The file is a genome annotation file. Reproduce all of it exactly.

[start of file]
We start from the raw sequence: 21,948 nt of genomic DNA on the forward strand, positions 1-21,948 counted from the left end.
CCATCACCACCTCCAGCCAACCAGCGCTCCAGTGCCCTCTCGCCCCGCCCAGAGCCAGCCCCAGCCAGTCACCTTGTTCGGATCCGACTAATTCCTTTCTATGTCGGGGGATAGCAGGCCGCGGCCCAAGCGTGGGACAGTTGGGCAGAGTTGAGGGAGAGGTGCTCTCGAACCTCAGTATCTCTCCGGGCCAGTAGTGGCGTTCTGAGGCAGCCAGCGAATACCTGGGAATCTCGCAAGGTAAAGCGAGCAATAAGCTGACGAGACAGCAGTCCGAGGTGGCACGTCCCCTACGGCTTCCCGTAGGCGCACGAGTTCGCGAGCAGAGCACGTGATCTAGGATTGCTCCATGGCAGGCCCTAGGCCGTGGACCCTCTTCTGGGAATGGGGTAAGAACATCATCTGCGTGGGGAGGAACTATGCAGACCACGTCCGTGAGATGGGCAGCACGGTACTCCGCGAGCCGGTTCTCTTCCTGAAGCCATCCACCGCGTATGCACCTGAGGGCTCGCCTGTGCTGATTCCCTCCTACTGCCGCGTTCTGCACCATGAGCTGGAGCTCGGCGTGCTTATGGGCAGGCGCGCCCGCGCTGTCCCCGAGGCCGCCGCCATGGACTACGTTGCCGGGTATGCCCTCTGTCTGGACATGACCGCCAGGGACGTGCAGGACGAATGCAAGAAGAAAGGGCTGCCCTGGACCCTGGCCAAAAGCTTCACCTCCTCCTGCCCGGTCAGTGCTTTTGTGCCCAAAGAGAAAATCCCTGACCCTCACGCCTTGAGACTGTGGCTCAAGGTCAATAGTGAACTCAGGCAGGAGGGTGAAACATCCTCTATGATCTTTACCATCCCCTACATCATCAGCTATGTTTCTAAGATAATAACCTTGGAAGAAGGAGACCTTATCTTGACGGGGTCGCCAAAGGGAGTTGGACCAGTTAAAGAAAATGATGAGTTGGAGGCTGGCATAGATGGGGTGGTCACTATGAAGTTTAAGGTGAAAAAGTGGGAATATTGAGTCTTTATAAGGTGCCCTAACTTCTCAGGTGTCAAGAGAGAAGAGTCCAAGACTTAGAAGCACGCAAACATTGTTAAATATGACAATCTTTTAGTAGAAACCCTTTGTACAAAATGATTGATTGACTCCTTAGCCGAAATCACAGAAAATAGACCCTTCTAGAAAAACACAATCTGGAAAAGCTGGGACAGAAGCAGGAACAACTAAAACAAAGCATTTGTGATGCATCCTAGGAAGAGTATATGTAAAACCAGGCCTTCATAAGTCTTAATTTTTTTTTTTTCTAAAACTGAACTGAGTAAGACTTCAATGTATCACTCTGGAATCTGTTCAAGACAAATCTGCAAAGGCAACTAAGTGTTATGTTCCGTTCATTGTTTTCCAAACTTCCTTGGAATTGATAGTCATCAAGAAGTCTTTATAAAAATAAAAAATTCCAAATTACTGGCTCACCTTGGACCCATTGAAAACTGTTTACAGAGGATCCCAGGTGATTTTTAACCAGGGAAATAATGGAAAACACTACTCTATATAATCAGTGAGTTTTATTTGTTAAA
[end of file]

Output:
We start from the raw sequence: 21,948 nt of genomic DNA on the forward strand, positions 1-21,948 counted from the left end.
CCATCACCACCTCCAGCCAACCAGCGCTCCAGTGCCCTCTCGCCCCGCCCAGAGCCAGCCCCAGCCAGTCACCTTGTTCGGATCCGACTAATTCCTTTCTATGTCGGGGGATAGCAGGCCGCGGCCCAAGCGTGGGACAGTTGGGCAGAGTTGAGGGAGAGGTGCTCTCGAACCTCAGTATCTCTCCGGGCCAGTAGTGGCGTTCTGAGGCAGCCAGCGAATACCTGGGAATCTCGCAAGGTAAAGCGAGCAATAAGCTGACGAGACAGCAGTCCGAGGTGGCACGTCCCCTACGGCTTCCCGTAGGCGCACGAGTTCGCGAGCAGAGCACGTGATCTAGGATTGCTCCATGGCAGGCCCTAGGCCGTGGACCCTCTTCTGGGAATGGGGTAAGAACATCATCTGCGTGGGGAGGAACTATGCAGACCACGTCCGTGAGATGGGCAGCACGGTACTCCGCGAGCCGGTTCTCTTCCTGAAGCCATCCACCGCGTATGCACCTGAGGGCTCGCCTGTGCTGATTCCCTCCTACTGCCGCGTTCTGCACCATGAGCTGGAGCTCGGCGTGCTTATGGGCAGGCGCGCCCGCGCTGTCCCCGAGGCCGCCGCCATGGACTACGTTGCCGGGTATGCCCTCTGTCTGGACATGACCGCCAGGGACGTGCAGGACGAATGCAAGAAGAAAGGGCTGCCCTGGACCCTGGCCAAAAGCTTCACCTCCTCCTGCCCGGTCAGTGCTTTTGTGCCCAAAGAGAAAATCCCTGACCCTCACGCCTTGAGACTGTGGCTCAAGGTCAATAGTGAACTCAGGCAGGAGGGTGAAACATCCTCTATGATCTTTACCATCCCCTACATCATCAGCTATGTTTCTAAGATAATAACCTTGGAAGAAGGAGACCTTATCTTGACGGGGTCGCCAAAGGGAGTTGGACCAGTTAAAGAAAATGATGAGTTGGAGGCTGGCATAGATGGGGTGGTCACTATGAAGTTTAAGGTGAAAAAGTGGGAATATTGAGTCTTTATAAGGTGCCCTAACTTCTCAGGTGTCAAGAGAGAAGAGTCCAAGACTTAGAAGCACGCAAACATTGTTAAATATGACAATCTTTTAGTAGAAACCCTTTGTACAAAATGATTGATTGACTCCTTAGCCGAAATCACAGAAAATAGACCCTTCTAGAAAAACACAATCTGGAAAAGCTGGGACAGAAGCAGGAACAACTAAAACAAAGCATTTGTGATGCATCCTAGGAAGAGTATATGTAAAACCAGGCCTTCATAAGTCTTAATTTTTTTTTTTTCTAAAACTGAACTGAGTAAGACTTCAATGTATCACTCTGGAATCTGTTCAAGACAAATCTGCAAAGGCAACTAAGTGTTATGTTCCGTTCATTGTTTTCCAAACTTCCTTGGAATTGATAGTCATCAAGAAGTCTTTATAAAAATAAAAAATTCCAAATTACTGGCTCACCTTGGACCCATTGAAAACTGTTTACAGAGGATCCCAGGTGATTTTTAACCAGGGAAATAATGGAAAACACTACTCTATATAATCAGTGAGTTTTATTTGTTAAA